Robert Russell

Reclaiming the monstrous kitsch of Dachau

Robert Russell,  Liegendes Reh, 2023, oil on canvas, 40 x 55".

At first glance, “Porzellan Manufaktur Allach,” Robert Russell’s current solo exhibition at Anat Ebgi Gallery in Los Angeles (on through April 22), is a close study of cuteness. But after spending more time with his large, auratic paintings of porcelain animals—and learning their backstory—the glossy fawns, bunnies, lambs, and puppies reveal a dark underbelly. All of these objets d’art were made during the Nazi regime by forced laborers in the Dachau concentration camp. Heinrich Himmler, among the principal architects of the Holocaust, oversaw their production, calling porcelain “one of the few things that give me pleasure.” Russell does not rid the figurines of their shiny, saccharine charm, but under his gaze, they take on new life. Transposed from a miniature scale to a monumental one, and from porcelain into paint, these subjects are alchemized from kitsch into art, like golems shaped from the clay of their dark history.  

DURING THE PANDEMIC, I completed a series of paintings of porcelain teacups based on images that I had found on eBay, posted by people selling their grandparents’ wares, et cetera. That project prompted me to do more research on porcelain. Separately, I had been doing a lot of reading on the Holocaust. Sure enough, the story of porcelain suddenly dovetailed with Nazi history.

Most of the teacups I had been painting were made at a factory in Meissen, Germany, near Dresden. It’s the oldest still-operating manufacturer of porcelain in the world. I saw a photograph of Heinrich Himmler—the top commander of the Nazi Schutzstaffel, who oversaw all of its genocide programs, including the concentration camps—visiting the Meissen factory in 1933. Himmler was obsessed with German folklore and Aryan mysticism, and apparently he commissioned the factory to start producing figurines. The SS administration would award these porcelain trinkets to their soldiers and officers on special occasions. Little vignettes, Fragonard-y tableaux, woodland creatures, idyllic peasant figures in lederhosen, stuff like that.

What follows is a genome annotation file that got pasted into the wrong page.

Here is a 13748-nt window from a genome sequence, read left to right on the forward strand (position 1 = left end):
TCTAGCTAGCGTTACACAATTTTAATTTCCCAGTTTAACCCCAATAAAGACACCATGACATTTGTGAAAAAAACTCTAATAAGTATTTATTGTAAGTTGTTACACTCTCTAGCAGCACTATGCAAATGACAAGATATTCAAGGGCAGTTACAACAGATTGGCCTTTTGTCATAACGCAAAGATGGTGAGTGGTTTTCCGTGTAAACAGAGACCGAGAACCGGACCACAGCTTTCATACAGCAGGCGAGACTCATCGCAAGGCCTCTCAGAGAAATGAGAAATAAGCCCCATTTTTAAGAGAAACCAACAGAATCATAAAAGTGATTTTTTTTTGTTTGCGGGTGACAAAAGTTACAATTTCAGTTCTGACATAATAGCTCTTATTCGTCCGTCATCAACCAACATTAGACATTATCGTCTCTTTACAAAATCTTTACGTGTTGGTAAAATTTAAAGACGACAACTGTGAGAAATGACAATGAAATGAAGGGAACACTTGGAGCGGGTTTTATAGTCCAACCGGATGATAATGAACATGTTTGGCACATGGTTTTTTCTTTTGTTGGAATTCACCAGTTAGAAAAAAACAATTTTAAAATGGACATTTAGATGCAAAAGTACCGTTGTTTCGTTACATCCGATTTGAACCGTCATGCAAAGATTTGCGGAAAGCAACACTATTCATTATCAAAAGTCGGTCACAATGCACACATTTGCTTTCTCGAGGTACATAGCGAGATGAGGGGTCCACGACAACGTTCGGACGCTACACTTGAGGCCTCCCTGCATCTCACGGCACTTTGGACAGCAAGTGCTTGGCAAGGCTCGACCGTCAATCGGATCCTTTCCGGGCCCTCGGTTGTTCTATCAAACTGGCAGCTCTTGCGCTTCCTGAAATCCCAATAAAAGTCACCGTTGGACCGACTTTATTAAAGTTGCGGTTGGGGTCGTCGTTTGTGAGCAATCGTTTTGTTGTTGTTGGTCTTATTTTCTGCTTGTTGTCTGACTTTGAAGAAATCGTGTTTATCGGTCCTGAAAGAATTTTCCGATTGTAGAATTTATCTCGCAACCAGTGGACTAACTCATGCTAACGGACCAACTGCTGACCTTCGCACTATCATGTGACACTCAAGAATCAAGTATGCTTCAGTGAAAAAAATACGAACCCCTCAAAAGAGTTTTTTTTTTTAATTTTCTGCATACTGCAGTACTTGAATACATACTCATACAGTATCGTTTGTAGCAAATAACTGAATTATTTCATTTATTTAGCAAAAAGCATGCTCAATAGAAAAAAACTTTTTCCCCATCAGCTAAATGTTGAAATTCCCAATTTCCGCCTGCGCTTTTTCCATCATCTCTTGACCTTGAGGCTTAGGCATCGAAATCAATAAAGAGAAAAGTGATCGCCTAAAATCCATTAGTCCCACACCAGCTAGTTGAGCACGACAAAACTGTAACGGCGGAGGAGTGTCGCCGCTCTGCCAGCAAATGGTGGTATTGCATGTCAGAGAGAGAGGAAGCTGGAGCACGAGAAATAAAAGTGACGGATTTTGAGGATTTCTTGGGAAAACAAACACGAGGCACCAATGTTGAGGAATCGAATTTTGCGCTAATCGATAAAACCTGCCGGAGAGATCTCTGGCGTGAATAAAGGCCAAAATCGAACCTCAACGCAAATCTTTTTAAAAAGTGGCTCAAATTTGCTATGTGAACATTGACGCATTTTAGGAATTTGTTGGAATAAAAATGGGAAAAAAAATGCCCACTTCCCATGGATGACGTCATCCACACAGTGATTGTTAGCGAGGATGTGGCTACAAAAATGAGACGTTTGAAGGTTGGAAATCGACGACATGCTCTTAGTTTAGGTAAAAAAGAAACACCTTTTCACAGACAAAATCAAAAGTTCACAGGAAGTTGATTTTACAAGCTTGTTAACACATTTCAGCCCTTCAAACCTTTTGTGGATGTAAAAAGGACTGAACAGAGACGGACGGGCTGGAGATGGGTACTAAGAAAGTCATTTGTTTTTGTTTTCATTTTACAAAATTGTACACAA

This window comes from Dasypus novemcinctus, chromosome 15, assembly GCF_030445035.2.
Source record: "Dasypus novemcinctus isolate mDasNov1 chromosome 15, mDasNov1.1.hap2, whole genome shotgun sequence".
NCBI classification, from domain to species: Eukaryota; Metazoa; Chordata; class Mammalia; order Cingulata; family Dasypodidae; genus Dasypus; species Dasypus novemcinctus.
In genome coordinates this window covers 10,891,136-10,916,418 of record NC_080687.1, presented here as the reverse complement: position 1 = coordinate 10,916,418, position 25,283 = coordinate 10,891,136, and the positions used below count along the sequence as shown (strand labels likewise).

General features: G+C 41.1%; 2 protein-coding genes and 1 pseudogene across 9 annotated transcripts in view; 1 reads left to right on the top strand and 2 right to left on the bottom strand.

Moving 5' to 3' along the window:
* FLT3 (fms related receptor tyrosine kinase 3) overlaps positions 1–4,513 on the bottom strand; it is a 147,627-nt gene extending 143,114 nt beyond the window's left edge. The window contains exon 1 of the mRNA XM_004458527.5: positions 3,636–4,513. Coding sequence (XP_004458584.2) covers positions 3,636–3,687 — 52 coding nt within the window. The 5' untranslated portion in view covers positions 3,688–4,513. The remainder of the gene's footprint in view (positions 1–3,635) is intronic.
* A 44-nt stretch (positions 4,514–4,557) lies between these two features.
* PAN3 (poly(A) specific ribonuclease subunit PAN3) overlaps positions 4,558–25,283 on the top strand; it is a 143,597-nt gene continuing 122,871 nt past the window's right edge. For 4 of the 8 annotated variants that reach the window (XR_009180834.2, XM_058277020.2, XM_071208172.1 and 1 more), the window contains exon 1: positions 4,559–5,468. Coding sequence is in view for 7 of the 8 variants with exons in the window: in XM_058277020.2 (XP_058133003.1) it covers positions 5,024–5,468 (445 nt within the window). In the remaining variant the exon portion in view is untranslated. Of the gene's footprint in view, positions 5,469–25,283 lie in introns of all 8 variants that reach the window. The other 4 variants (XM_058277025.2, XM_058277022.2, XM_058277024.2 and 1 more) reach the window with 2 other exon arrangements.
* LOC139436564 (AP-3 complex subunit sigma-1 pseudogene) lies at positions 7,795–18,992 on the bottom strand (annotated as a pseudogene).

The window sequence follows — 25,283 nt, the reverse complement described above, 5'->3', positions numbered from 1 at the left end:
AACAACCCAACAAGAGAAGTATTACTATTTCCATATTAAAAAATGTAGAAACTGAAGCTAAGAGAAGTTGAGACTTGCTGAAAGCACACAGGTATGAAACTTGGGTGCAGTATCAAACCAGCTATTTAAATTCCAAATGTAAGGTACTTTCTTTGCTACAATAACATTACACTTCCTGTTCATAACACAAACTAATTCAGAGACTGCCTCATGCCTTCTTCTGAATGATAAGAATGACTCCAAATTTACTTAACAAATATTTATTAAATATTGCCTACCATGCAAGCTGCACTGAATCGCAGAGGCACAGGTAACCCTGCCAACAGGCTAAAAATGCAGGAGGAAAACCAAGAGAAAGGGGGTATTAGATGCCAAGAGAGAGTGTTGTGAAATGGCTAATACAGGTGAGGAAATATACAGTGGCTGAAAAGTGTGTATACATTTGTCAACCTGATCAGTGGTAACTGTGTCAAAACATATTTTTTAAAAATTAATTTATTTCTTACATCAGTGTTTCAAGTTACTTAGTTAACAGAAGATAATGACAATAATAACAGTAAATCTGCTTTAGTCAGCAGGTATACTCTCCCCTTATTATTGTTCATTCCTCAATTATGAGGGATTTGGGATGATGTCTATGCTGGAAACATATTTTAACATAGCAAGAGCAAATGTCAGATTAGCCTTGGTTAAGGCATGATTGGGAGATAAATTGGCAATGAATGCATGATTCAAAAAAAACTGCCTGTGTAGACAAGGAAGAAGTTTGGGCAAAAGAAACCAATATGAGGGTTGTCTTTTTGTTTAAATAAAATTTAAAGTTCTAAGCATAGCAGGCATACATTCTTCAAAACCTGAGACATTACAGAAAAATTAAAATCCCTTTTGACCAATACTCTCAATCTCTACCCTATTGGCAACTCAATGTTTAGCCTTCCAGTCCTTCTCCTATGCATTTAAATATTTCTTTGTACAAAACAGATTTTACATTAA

In 1936, Himmler took Third Reich funds to purchase a porcelain factory in Allach, a small town near Munich. Allach Porcelain enlisted top porcelain artists, and its output grew pretty rapidly. When the production outgrew that factory, Himmler moved the company to a larger facility near the Dachau concentration camp and used the prisoners as laborers for almost a decade. That’s when the story just gets out of control, as far as I’m concerned. It’s just absolutely outrageous.

The Nazi Party was a very aesthetic movement. They were extremely attentive to graphic design, architecture, and crafting a lexicon of symbols and motifs to support their ideology. Porcelain was well-suited to the Nazi ethos, because it’s all about purity and whiteness. They weren’t interested in anything avant-garde; their entire horrific project was about looking back to some mythic past. They were waging an enormous mechanized war while fantasizing about Lebensraum—“living space”—turning all of Europe into German countryside. I imagine that’s why Allach was making so many pastoral and forest animal figurines.

View of “Porzellan Manufaktur Allach, 2023, Anat Ebgi, Los Angeles

All of the images I used as sources for my paintings are from European war memorabilia auction websites. These auction houses are a far cry from Sotheby’s or Christie’s and have long, German names. The figurines are very, very expensive: like twenty to thirty thousand bucks. I wanted to acquire one just to handle it, to see what its physical presence was like. But I didn’t want to spend the money—nor could I—and I really don’t want to participate in that marketplace. I’ve consequently never seen one of these Allach porcelain figures in person.

One of the ways that I’m thinking about these paintings is that I’m turning these figurines into Jewish objects. As a Jew who is engaging with this history and responding to it, I consider these paintings Jewish artworks. I like to imagine that, if someone were to research Allach porcelain now, they would encounter my work. I want to embed myself in the story and make it one of Jewish reclamation.

We think of porcelain as being bone-white, but in actuality, these glossy figurines absorb whatever colors are around them. Most of them were photographed against a neutral gray backdrop to avoid any coloration. But I didn’t want the paintings to look like they were stuck in the World War Two era, like distant historical artifacts. The figurines still exist, and I thought they should appear more ethereal, like ghosts. I used lots of alizarin crimson, a color that has been an obsession of mine for a long time. It has incredible range—you can pull so many deep and light hues out of its pigment. It’s also very bodily. When you squeeze the paint out of the tube, it looks like deep red blood. But it’s essentially pink, and I took some delight in painting Nazi artifacts as these apparitions in pink and Prussian blue.

Scale was crucial. The objects are just a few inches tall, but these paintings needed to be much larger than life. They need to scream their cuteness at you. Somehow that cuteness brings their brutality to the fore. They slowly transform into the monsters they really are. I needed that horror to be a physical experience for the viewer, rather than strictly an intellectual one. It’s one thing to learn the history, but entirely another to feel it on a deeper level, beyond what words can express.